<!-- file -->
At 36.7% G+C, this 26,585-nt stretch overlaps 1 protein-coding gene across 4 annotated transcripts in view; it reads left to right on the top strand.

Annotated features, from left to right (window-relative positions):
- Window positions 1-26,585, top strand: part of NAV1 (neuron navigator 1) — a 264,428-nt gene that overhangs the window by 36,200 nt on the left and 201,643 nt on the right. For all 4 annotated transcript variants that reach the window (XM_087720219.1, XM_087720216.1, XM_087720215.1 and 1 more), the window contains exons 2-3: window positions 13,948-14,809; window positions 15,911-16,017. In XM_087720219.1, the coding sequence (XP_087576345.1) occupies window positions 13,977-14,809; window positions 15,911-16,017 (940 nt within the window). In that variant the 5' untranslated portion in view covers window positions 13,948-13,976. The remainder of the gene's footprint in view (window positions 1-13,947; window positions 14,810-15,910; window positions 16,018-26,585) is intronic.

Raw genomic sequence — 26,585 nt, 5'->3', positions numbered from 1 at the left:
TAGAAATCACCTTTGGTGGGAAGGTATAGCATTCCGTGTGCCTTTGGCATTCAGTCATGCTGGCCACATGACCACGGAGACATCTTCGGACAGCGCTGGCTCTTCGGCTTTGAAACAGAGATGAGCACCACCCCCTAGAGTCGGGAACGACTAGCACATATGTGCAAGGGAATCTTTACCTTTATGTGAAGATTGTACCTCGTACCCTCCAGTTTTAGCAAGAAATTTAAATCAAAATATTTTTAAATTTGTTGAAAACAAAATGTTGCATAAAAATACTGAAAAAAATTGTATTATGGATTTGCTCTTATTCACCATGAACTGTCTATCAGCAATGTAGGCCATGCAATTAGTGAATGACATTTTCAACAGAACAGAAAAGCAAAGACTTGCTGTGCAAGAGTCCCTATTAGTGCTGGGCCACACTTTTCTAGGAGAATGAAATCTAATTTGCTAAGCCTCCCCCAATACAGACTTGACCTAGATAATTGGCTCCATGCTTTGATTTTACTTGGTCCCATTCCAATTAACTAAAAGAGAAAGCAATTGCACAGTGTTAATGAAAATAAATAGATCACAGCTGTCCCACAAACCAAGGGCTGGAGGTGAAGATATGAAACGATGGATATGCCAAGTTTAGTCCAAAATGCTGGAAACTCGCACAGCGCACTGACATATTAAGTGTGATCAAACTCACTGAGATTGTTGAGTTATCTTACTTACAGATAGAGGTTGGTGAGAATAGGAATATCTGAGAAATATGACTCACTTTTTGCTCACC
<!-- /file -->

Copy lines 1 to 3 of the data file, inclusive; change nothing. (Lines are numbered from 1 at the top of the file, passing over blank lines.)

At 36.7% G+C, this 26,585-nt stretch overlaps 1 protein-coding gene across 4 annotated transcripts in view; it reads left to right on the top strand.

Annotated features, from left to right (window-relative positions):
- Window positions 1-26,585, top strand: part of NAV1 (neuron navigator 1) — a 264,428-nt gene that overhangs the window by 36,200 nt on the left and 201,643 nt on the right. For all 4 annotated transcript variants that reach the window (XM_087720219.1, XM_087720216.1, XM_087720215.1 and 1 more), the window contains exons 2-3: window positions 13,948-14,809; window positions 15,911-16,017. In XM_087720219.1, the coding sequence (XP_087576345.1) occupies window positions 13,977-14,809; window positions 15,911-16,017 (940 nt within the window). In that variant the 5' untranslated portion in view covers window positions 13,948-13,976. The remainder of the gene's footprint in view (window positions 1-13,947; window positions 14,810-15,910; window positions 16,018-26,585) is intronic.